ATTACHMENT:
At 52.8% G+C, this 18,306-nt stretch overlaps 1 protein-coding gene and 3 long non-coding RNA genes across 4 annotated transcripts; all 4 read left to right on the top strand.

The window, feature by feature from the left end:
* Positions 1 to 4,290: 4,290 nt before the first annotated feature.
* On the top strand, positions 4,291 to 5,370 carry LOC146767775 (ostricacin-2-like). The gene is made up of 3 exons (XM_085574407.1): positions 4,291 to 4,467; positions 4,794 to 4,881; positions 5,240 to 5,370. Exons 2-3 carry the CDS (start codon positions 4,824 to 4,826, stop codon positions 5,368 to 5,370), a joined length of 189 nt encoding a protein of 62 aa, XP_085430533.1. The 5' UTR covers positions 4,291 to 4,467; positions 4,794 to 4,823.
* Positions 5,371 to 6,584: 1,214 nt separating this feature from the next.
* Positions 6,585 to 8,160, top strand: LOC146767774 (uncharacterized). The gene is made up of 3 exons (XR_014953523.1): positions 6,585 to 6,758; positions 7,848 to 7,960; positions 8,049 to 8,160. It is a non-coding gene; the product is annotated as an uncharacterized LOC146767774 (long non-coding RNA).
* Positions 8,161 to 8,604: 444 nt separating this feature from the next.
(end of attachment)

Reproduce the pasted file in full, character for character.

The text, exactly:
At 52.8% G+C, this 18,306-nt stretch overlaps 1 protein-coding gene and 3 long non-coding RNA genes across 4 annotated transcripts; all 4 read left to right on the top strand.

The window, feature by feature from the left end:
* Positions 1 to 4,290: 4,290 nt before the first annotated feature.
* On the top strand, positions 4,291 to 5,370 carry LOC146767775 (ostricacin-2-like). The gene is made up of 3 exons (XM_085574407.1): positions 4,291 to 4,467; positions 4,794 to 4,881; positions 5,240 to 5,370. Exons 2-3 carry the CDS (start codon positions 4,824 to 4,826, stop codon positions 5,368 to 5,370), a joined length of 189 nt encoding a protein of 62 aa, XP_085430533.1. The 5' UTR covers positions 4,291 to 4,467; positions 4,794 to 4,823.
* Positions 5,371 to 6,584: 1,214 nt separating this feature from the next.
* Positions 6,585 to 8,160, top strand: LOC146767774 (uncharacterized). The gene is made up of 3 exons (XR_014953523.1): positions 6,585 to 6,758; positions 7,848 to 7,960; positions 8,049 to 8,160. It is a non-coding gene; the product is annotated as an uncharacterized LOC146767774 (long non-coding RNA).
* Positions 8,161 to 8,604: 444 nt separating this feature from the next.